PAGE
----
There is a cynical view of capitalist politics and the type of Labour politician who ends up a Minister of State which goes something like this: at 18 a dogmatic fanatic of a left wing political party; at 21 its leader; at 25 a radical researcher for a Labour Member of Parliament; at 30 a fire-brand MP; at 35 a junior Minister with a lucrative consultancy in a PR firm, at 40 a Minister of State passing legislation no different from the Tory Party, to eventually become a Cabinet Minister who would ascent to go to war, to turn a blind eye to torture and to agree to use troops to break strikes.
So it comes as no surprise that the MAIL ON SUNDAY should carry an article "We've stopped looking for reds under the bed says MI5" (26 February 2006). The Foreign Secretary, Jack Straw, until recently responsible for MI6, was classified as a subversive when he was a student leader in the 1960s. Just what his "subversion" amounted to we are not told. Straw was no Marxist, he was certainly not a Socialist and, if his student politics was ever successful, it would have only replaced one form of capitalism with another.
Peter Mandelson, former Northern Ireland Secretary, friend of Tony, and now EU Trade Commissioner, was bugged for three years in the late 1970s because MI5 feared that, as a former member of the Young Communist League, he could have been a Soviet agent.
A waste of time and money for someone who is now "at ease with the rich" and enjoys their company at smart European restaurants where the working class are only to be found in the kitchens or serving at tables.
However, the Communist Party was, as is the Socialist Workers Party today, a springboard for political and media careers. Sir Alfred Sherman went from being a member of the Communist Party to become a confidant to Margaret Thatcher. Alexis Sayle, an "alternative" comedian, sprang from the YCL to become a court jester to the ruling class. At its prime, the Communist Party had more ex-members than members, and many of them went on to become establishment figures in politics, the media and the City. Leader writers in the SUN and the DAILY MAIL once started off writing for the SOCIALIST WORKER. Others use Left Wing parties as a temporary vehicle in order to get noticed by leaders of the Labour Party and then enter mainstream politics from stage left (e.g. Jonathan Porritt).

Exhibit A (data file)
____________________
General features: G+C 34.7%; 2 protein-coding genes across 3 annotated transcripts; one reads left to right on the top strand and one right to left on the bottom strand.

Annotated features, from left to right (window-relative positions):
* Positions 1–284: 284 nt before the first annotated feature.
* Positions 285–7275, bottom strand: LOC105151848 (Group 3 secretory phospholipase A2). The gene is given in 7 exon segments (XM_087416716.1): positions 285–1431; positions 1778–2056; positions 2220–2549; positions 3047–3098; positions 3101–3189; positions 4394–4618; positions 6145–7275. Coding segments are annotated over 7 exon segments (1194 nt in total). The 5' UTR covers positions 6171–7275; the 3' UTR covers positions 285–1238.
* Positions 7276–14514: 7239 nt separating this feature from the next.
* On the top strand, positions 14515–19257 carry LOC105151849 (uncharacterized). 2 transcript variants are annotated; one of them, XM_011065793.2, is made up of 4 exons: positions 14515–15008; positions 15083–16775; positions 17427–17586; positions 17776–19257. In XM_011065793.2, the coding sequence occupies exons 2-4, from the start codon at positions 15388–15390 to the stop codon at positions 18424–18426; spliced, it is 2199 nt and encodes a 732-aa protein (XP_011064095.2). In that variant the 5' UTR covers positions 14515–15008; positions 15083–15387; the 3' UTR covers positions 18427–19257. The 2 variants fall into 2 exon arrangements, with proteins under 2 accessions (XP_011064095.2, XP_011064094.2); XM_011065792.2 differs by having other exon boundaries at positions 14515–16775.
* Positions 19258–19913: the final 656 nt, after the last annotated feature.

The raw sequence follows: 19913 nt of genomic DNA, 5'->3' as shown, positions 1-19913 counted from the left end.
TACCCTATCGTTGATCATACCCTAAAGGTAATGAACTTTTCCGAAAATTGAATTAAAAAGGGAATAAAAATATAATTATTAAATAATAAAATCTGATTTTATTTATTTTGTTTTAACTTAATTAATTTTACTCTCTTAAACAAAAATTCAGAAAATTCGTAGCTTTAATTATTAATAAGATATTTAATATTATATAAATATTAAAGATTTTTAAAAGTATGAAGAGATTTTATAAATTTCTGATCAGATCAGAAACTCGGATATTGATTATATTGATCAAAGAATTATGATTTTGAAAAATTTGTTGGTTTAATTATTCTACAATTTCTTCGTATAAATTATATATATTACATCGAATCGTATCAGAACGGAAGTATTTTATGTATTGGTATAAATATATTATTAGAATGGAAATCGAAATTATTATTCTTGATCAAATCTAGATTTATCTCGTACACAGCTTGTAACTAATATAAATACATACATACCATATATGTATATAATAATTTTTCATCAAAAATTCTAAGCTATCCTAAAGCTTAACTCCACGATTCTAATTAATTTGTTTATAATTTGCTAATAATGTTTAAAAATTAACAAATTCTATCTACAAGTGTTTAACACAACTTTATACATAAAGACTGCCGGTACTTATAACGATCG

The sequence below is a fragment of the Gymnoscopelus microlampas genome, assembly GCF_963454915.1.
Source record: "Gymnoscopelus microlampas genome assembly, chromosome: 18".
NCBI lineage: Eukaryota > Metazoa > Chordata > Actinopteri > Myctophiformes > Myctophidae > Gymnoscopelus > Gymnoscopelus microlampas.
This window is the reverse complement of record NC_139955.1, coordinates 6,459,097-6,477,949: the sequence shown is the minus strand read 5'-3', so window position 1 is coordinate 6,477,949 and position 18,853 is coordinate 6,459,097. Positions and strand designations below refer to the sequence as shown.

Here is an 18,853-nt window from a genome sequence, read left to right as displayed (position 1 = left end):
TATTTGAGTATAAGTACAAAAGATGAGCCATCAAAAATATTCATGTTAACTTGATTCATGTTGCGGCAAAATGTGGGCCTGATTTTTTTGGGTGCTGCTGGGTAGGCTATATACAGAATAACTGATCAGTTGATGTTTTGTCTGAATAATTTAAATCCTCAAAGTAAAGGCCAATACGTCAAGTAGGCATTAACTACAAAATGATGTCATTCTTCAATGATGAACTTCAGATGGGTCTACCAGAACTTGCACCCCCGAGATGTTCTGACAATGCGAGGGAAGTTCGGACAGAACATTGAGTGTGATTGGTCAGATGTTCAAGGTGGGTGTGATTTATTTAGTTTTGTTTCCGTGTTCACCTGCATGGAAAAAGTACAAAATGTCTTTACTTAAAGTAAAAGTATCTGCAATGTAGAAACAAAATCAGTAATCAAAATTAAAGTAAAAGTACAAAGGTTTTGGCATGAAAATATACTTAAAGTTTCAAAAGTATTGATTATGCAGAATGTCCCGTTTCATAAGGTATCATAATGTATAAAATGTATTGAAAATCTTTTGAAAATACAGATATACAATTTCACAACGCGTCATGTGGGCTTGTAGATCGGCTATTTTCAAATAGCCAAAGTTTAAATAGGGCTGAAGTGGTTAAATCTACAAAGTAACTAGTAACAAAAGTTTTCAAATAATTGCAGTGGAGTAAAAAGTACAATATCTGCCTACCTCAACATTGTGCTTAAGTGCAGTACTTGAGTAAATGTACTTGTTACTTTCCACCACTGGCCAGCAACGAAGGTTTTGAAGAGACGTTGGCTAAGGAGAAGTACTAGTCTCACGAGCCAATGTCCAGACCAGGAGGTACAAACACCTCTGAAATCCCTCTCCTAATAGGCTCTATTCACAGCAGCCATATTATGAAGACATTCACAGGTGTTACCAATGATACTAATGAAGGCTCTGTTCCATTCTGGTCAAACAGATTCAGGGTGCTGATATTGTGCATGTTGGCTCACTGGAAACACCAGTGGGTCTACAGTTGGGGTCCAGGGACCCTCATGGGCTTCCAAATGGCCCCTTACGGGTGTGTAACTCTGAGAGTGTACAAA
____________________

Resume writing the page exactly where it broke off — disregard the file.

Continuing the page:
With the collapse of the Soviet empire, the politics played out by Straw and Mandelson when they were undergraduates is passé. David Miliband and Hilary Benn represent a new breed of career politicians for students entering the Labour Party, as mortar and gown are replaced by suits and "on-message" pagers.
To be a successful New Labour apparatchik requires huge bank accounts, business contacts, contracts with management consultancy companies, non-executive board placements, and a messianic belief in the global market: this is the smooth path to political patronage and advancement
According the MAIL ON SUNDAY, "Current Northern Ireland Secretary Peter Hain is also believed to have been spied on because of his leading role in anti-apartheid protests in the Seventies." Yet, it would be interesting to read in the future of the links between the British and South African intelligence services during the 1970s, the way information was shared, and who spied on whom right up until Mandela took power. It would be interesting to know if the proposed Terrorism Bill which bans "glorifying terrorism" would have sent Mr Hain to jail for once supporting and celebrating the ANC, denounced by Thatcher at the time as a "terrorist organisation", and its leader Nelson Mandela, jailed by the apartheid regime as a "terrorist".